Marmalade curried beef (this is not a typo)

This week’s recipe comes to you from a bleary eyed Saturday morning after a brilliant night out watching Dick Gaughan in Dundee with oor pals Brendan and Caddy. If you haven’t heard of him you really should check him out!

It’s been a slow week in the office for me, reading and attempting to write, but I feel like I’m making some headway with my research so today is a chirpy one.

We’re going to drop by a friend’s place the Fountain Cafe along the road later on for brunch. It’s worth pointing out that he has just opened a new takeaway coffee and sandwich joint on Lauriston place called Contino. Check it out if you’re in that end of town. I can tell you that the coffee, from the fair hand of Meg, is rich and dark (a relatively unknown Italian supplier) and that a smoked salmon and cream cheese roll will set you up nicely for the day.

[Update] – As is perhaps apparent, this is not Saturday. I wrote this post yesterday and published it today which means I can bring to you an exclusive picture of one of the best brunches you could hope for. Simon (our pal, the owner) recommended the pancakes with bacon and maple syrup which, even having had a fairly large breakfast only an hour before, was entirely irresistible. The salty savoury bacon with the sweetness of the syrup and the light fluffy stack of pancakes delivered pleasure beyond measure! Here they are in all their glory!

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The recipe this week is rather experimental, especially because it came to me in a dream about 3 months ago. You hear of these things happening to musicians, they wake up humming a wee ditty or whatever, but it’s never happened to me before. Naturally I had to cook it! Catherine took a bit of persuading (hence the 3 month hiatus) but I finally ground her down enough to let me try it. It is a real corker (if I don’t mind saying so myself). I’ve just asked her for a quote on the curry:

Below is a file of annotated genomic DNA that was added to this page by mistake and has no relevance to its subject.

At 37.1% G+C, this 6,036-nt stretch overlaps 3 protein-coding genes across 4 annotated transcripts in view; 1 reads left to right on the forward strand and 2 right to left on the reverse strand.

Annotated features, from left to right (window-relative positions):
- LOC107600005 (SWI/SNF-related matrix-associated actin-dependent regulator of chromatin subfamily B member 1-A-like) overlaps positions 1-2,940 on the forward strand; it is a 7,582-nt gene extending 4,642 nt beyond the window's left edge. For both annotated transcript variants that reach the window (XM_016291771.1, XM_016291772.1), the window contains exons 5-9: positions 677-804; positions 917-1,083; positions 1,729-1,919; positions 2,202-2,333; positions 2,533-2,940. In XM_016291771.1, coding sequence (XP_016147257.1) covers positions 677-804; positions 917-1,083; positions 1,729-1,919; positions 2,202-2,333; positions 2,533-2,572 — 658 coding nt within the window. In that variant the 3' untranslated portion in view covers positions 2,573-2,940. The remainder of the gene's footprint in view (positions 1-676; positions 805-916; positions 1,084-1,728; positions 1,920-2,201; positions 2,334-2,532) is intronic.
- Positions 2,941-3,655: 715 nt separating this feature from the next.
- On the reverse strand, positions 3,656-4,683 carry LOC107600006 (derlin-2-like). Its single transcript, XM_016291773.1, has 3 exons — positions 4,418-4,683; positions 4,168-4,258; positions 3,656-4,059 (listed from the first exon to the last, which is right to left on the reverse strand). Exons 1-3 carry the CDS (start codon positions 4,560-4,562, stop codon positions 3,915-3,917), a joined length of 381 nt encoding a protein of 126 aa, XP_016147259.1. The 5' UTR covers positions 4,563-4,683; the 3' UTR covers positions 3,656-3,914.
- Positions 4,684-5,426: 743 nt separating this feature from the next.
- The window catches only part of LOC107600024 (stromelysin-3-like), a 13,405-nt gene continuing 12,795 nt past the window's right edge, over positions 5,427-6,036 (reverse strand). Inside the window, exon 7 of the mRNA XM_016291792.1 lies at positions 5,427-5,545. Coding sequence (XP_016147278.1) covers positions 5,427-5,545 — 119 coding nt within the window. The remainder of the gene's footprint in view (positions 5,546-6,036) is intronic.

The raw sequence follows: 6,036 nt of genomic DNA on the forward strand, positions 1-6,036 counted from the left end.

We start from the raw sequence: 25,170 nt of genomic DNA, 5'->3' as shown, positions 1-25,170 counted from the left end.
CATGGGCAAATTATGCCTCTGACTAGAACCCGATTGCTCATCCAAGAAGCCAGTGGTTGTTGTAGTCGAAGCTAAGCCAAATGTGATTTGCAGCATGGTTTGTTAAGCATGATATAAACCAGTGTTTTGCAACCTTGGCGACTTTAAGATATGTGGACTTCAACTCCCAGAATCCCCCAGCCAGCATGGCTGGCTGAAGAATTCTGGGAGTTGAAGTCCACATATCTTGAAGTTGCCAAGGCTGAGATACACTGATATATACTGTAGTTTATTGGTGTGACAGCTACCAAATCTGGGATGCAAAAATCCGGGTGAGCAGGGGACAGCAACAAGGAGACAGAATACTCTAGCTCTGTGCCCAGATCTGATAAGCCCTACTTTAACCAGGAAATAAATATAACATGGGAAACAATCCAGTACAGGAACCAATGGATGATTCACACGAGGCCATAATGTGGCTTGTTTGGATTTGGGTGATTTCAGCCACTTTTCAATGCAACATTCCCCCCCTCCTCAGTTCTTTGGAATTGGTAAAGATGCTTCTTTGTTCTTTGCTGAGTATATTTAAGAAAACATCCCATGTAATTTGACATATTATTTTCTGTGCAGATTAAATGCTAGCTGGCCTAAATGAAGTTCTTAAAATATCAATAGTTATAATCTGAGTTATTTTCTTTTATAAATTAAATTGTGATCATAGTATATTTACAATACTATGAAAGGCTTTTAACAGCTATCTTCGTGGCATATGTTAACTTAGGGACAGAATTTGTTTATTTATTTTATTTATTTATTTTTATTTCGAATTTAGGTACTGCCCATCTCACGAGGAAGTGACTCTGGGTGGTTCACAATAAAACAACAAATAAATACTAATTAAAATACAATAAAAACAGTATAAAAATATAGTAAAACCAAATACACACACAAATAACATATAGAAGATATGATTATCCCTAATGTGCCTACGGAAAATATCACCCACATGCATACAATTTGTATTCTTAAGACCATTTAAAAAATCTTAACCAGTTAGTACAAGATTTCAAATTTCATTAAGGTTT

Not as bad as I thought it would be… Nah, it was amazing

Take from that what you will.

The dish itself requires a little time and actually works best, I’d say, in a slow cooker or a casserole dish in the oven. this allows the flavours to infuse and for the beef to tenderise. The marmalade, although unconventional, dots the curry with sleek jewels of bitter-sweet rind and gives the curry a richness that is hard to beat. Just think of it like mango chutney and you’ll soon get over the apprehensions I’m sure you’re harbouring as you read this.

So, to the recipe! This is pretty rough so you should feel free to muck about with it a little if you like. Let me know in the comments if there are any additions/substitutions you discover. Also, it looks like a lot of ingredients but if you combine the whole spices in a wee bowl before hand then you can turf it all in at once!

Marmalade curried beef

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Ingredients:

1 tbsp coriander seeds
1 tbsp cumin seeds
1/2 cinnamon stick
1 red onion roughly chopped
3 cloves of garlic
2 sliced red chillies seeds left in (adjust to tastes/tolerance)
1 black cardamom
5 cloves
1 star anise
1 tsp fennel seeds
1/2 tsp fenugreek seeds
1 tsp sea salt
500g stewing beef diced
1/2 butternut squash diced
1/2 courgette diced
3 tbsp thick cut marmalade
Beef stock
1 tsp garam masala

Method:

1. Toast coriander, cumin and cinnamon in the pot you’ll use for the curry over a medium heat. When they just start to smoke and release a bit of their fragrant oils tip them into a spice mill and grind them to a fine powder (you can do this in a mortar and pestle if you prefer/if it’s all you have).

2. Return the pot to the heat, whap in a glug of veg oil and gently fry the onion until soft. Add the garlic and chilli and fry for a further 2 mins.

3. Now tip in the whole spices (cardamom, cloves, star anise, fennel and fenugreek seeds) and stir them in. It should be smelling amazing by now! Give it a few minutes and then tip in the ground spices and salt. Keep stirring so they don’t burn.

4. After a minute or so throw the beef in and let it seal all over (4-5 minutes should do it).

5. Now add the veg and the beef stock and two tablespoons of the marmalade (the last one will go in at the end) and bring to the boil. The stock should just cover the meat and veg (if you’re using a casserole dish add a little more as it will reduce a little in the oven).

6. If you are using a casserole dish give it 2-3 hours in the oven on 180C or gas mark 4-5. If you’re using a slow cooker give it 5-6 hours on low (you can really leave it all day if you’re out though and it will be amazingly succulent and tender when you get home).

7. Just before serving stir in the remaining tablespoon of marmalade and the garam masala. this will just brighten it up a little.

8. Serve with boiled basmati rice and yoghurt (the entirely pretentious orange zest is optional).